What: Shares of The Habit Restaurants (NASDAQ:HABT) dipped 10% last month, according to data from S&P Global Market Intelligence as the better-burger chain got hit by an underwhelming earnings report.
So what: The stock fell sharply following its fourth-quarter earnings report, shedding 12% in a single session, then gained it back before sliding for the duration of the month.
On the surface, Habit had a decent quarter, with a per-share profit of $0.05, a penny better than expectations, and revenue increased 25% to $60.6 million, matching estimates. However, the market was turned off by a weaker-than-expected outlook as the fast-casual chain sees 2016 revenue of $286 to $290 million, short of the consensus at $292.3 million.
Now what: Habit's quarter was essentially in line with expectations as it posted its 12th year of rising comparable sales. However, with its P/E ratio close to 100, investors seem to be expecting more. For the current year, Habit is eyeing 25% top-line growth along with a 3% increase in comparable sales. A year ago, comps were in the double digits following a 2014 report by Consumer Reports that ranked Habit's burger as the best in the country, but 3% is probably a more reasonable expectation going forward.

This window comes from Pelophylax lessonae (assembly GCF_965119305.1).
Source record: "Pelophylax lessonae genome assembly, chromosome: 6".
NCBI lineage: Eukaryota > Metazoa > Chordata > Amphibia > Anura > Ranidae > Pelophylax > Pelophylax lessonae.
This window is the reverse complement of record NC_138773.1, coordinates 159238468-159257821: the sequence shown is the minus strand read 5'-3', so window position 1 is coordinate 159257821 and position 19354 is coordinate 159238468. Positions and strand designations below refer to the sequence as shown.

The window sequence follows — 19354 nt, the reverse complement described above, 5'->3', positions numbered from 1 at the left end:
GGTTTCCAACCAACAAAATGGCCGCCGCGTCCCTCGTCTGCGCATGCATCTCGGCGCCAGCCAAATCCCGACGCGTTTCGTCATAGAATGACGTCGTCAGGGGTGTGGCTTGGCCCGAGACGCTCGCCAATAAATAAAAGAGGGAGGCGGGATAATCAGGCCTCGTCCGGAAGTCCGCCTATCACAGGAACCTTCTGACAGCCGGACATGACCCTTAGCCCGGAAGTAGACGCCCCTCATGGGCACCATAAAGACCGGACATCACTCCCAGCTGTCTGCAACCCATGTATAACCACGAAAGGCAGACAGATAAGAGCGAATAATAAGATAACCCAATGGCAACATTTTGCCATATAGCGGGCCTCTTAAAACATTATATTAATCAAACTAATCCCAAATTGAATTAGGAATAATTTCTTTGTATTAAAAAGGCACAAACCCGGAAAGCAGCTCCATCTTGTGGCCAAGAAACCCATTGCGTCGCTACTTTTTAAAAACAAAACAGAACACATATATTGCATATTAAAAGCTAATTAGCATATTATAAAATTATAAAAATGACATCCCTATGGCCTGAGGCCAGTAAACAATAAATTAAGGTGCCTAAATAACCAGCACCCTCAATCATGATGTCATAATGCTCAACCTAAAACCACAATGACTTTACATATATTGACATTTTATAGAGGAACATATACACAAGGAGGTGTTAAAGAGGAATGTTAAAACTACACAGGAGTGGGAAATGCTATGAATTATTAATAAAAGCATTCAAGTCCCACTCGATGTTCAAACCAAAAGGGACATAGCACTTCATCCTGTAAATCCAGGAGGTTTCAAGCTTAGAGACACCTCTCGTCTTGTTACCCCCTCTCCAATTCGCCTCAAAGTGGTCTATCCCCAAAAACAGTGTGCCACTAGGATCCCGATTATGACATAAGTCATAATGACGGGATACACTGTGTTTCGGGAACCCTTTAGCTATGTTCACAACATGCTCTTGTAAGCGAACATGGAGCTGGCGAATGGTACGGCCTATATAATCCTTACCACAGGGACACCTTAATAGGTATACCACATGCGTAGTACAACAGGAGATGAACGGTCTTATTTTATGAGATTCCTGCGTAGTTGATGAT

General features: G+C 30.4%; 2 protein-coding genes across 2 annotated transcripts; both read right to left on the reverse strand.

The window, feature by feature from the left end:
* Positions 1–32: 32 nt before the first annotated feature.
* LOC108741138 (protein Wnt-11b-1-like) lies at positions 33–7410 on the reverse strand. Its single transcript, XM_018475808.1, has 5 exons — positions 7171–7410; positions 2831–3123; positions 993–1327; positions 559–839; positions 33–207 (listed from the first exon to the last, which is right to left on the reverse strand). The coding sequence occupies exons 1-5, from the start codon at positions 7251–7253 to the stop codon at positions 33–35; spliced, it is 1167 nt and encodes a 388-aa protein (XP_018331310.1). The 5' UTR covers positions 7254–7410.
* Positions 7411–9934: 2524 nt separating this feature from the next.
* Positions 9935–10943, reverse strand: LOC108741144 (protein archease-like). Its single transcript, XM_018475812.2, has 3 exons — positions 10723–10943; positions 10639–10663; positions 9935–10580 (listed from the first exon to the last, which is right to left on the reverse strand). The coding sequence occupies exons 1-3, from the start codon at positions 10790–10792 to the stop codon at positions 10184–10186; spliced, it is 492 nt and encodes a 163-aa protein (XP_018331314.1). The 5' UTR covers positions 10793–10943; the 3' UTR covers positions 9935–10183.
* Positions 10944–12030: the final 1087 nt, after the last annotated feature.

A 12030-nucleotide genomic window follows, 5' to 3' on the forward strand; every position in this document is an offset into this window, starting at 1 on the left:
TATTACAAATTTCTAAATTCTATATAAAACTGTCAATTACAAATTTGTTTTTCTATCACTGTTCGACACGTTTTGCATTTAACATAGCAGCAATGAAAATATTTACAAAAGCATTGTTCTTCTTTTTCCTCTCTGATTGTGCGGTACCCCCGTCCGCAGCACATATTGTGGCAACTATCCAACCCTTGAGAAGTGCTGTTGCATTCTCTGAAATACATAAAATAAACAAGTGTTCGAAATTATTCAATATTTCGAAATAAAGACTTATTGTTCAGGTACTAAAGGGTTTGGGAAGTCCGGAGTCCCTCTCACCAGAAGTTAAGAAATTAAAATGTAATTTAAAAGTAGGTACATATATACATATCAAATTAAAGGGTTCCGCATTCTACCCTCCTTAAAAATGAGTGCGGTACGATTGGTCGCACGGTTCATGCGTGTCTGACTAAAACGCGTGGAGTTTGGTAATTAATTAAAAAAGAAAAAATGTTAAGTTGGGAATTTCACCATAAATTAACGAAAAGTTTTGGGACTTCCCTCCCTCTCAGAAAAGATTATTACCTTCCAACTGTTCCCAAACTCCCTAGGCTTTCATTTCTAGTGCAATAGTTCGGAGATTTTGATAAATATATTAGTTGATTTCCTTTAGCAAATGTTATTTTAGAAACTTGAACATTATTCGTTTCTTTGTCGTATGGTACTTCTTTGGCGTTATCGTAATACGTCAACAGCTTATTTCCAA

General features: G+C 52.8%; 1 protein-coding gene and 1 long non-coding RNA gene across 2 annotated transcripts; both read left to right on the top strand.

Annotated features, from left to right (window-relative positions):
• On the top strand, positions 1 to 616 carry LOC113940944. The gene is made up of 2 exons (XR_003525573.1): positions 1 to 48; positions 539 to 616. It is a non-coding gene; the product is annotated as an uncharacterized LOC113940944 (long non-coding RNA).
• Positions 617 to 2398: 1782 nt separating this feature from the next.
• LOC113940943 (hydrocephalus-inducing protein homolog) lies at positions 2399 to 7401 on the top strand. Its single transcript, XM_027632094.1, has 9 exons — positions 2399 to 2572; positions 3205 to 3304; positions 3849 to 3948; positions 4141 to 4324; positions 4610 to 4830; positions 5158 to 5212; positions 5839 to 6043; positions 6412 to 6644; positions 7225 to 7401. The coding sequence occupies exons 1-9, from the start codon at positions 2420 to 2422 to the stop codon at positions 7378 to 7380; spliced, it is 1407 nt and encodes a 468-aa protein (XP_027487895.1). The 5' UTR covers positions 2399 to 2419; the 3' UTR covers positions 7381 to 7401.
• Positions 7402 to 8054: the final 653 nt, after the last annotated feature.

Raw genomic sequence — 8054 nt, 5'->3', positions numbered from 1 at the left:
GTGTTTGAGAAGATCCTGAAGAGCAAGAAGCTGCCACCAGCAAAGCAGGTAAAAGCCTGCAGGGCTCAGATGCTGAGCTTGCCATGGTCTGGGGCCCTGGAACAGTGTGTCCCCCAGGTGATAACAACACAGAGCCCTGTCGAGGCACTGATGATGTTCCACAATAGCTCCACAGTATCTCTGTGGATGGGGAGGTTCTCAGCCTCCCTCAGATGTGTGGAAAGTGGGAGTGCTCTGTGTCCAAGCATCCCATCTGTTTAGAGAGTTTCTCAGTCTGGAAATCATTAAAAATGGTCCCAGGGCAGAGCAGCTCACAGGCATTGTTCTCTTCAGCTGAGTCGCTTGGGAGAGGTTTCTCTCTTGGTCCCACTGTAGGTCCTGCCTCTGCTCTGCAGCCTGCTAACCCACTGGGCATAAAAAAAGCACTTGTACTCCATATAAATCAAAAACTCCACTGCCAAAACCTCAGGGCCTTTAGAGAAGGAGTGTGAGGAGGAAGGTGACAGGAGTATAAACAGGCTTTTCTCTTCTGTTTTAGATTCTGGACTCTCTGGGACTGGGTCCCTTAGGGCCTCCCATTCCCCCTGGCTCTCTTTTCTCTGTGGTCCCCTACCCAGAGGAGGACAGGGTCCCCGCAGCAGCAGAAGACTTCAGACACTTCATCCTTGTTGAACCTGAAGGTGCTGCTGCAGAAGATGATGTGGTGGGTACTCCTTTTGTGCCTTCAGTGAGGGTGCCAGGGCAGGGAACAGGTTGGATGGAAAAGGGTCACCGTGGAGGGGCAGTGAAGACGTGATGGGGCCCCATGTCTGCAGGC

After recovering, the stock fell in part because rival Shake Shack also issued a disappointing outlook for 2016. As both stocks are highly valued and occupy the same space in the fast-food industry, they tend to trade in tandem.
Habit plans to open 30 to 32 company-owned restaurant this year, on top of the 142 it currently has. With a goal of 2,000 restaurants nationwide, Habit stock should eventually bounce back as long as the company can maintain its record of steady comparable-sales growth and move closer to that goal.
Jeremy Bowman owns shares of Habit Restaurants and Shake Shack. The Motley Fool has no position in any of the stocks mentioned. Try any of our Foolish newsletter services free for 30 days. We Fools may not all hold the same opinions, but we all believe that considering a diverse range of insights makes us better investors. The Motley Fool has a disclosure policy.